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  17.  7
    A Review of the Principal Questions in Morals. [REVIEW]J. L. B., Richard Price & D. Daiches Raphael - 1949 - Journal of Philosophy 46 (22):733.
  18. On the Compatibility of Epistemic Internalism and Content Externalism.B. J. C. Madison - 2009 - Acta Analytica 24 (3):173-183.
    In this paper I consider a recent argument of Timothy Williamson’s that epistemic internalism and content externalism are indeed incompatible, and since he takes content externalism to be above reproach, so much the worse for epistemic internalism. However, I argue that epistemic internalism, properly understood, remains substantially unaffected no matter which view of content turns out to be correct. What is key to the New Evil Genius thought experiment is that, given everything of which the inhabitants are consciously aware, the (...)
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  19.  39
    The Effect of Clinical Medical Ethics Consultation on Healthcare Costs.B. J. Heilicser, D. Meltzer & M. Siegler - 2000 - Journal of Clinical Ethics 11 (1):31.
  20.  6
    An Essay on Free Will.B. J. Garrett - 1984 - Philosophical Quarterly 34 (135):171-172.
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  21. Noonan, 'best candidate' theories and the ship of Theseus.B. J. Garrett - 1985 - Analysis 45 (4):212.
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  22.  72
    Turing's O-Machines, Searle, Penrose and the Brain.B. J. Copeland - 1998 - Analysis 58 (2):128-138.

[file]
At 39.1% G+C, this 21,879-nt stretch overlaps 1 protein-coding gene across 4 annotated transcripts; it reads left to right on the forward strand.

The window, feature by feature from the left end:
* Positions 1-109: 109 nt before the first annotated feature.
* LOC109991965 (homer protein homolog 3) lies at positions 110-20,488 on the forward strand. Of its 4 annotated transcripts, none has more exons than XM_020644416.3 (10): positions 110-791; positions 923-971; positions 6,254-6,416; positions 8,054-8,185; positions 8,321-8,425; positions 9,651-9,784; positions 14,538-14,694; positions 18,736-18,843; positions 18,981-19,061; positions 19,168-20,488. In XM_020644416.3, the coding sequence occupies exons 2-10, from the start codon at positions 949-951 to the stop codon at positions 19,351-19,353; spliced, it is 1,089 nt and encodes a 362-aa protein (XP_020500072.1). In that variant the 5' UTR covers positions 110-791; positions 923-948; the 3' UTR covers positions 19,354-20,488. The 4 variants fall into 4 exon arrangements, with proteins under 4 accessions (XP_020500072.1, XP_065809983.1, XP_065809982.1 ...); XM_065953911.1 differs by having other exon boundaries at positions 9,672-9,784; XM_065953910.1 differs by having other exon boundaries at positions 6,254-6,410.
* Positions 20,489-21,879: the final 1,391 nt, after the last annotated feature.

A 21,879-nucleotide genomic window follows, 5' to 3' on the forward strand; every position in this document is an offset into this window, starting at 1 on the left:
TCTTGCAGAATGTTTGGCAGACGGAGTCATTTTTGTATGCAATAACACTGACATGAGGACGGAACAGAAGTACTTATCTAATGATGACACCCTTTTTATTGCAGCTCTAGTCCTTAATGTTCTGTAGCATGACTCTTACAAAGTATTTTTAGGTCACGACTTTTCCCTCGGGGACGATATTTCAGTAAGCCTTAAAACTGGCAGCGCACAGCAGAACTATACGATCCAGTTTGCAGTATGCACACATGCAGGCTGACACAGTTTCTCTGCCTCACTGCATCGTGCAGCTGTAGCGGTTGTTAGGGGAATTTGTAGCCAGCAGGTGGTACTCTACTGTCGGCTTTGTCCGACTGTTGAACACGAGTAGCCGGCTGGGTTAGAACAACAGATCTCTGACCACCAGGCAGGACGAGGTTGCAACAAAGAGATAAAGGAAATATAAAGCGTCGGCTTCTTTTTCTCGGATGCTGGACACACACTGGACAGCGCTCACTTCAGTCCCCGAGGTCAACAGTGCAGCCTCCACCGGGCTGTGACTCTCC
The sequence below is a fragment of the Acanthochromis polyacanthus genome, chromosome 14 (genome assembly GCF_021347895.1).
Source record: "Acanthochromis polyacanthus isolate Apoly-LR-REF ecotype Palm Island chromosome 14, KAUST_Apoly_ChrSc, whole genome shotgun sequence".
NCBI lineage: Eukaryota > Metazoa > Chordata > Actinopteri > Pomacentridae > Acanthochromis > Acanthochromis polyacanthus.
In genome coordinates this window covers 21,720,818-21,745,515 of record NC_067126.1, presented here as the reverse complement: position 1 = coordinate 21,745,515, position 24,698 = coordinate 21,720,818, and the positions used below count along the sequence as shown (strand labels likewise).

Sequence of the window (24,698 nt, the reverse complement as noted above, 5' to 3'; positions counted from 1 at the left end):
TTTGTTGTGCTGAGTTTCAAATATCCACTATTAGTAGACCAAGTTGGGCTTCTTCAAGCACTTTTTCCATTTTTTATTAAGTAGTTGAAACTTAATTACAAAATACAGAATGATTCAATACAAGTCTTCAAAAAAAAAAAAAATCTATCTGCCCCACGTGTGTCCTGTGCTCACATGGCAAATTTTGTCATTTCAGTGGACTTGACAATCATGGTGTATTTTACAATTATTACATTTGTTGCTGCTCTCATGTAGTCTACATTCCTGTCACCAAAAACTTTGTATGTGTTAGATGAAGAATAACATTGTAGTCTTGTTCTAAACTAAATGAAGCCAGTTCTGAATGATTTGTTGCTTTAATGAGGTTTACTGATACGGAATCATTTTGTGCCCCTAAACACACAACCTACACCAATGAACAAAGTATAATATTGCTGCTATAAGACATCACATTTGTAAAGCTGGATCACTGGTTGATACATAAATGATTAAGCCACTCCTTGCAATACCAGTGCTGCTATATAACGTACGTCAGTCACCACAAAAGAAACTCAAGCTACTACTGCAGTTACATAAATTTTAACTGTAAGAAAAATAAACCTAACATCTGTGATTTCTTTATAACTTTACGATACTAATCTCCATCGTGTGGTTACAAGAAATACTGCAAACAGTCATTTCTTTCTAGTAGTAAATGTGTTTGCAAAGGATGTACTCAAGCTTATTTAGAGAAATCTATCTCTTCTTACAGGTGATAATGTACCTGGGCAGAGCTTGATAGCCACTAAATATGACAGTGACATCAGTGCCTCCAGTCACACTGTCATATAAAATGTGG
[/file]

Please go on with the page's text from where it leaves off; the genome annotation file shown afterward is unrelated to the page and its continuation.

23.  88
    What is Erased in the Quantum Erasure?B. J. Hiley & R. E. Callaghan - 2006 - Foundations of Physics 36 (12):1869-1883.
    In this paper, we re-examine a series of gedanken welcher Weg (WW) experiments introduced by Scully, Englert and Walther that contain the essential ideas underlying the quantum eraser. For this purpose we use the Bohm model which gives a sharp picture of the behaviour of the atoms involved in these experiments. This model supports the thesis that interference disappears in such WW experiments, even though the centre of mass wave function remains coherent throughout the experiment. It also shows exactly what (...)
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  24.  35
    结构论: 生物系统泛进化理论.B. J. Zeng - 2008 - Proceedings of the Xxii World Congress of Philosophy 43:273-287.
    Modern science developed in the interflow of culture between west and east. Combing of pratice technology with philosophic thoughts formed experimental method. Holistic views contacting atomism produced system theory. System thoughts are applicated in the science and engineering of biosystems, and the cencepts of system biomedicine (Kamada T.1992), systems biology (Zieglgansberger W, Tolle TR.1993), system bioengineering and system genetics (Zeng BJ. 1994) were established. From positive to synthetic thoughts, philosophy have been developed ontology, cosmology, organism theories. Structurity is structure logic (...)
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  25.  14
    The Biometric Defense of Darwinism.B. J. Norton - 1973 - Journal of the History of Biology 6 (2):283-316.
  26.  71
    Clifford Algebras and the Dirac-Bohm Quantum Hamilton-Jacobi Equation.B. J. Hiley & R. E. Callaghan - 2012 - Foundations of Physics 42 (1):192-208.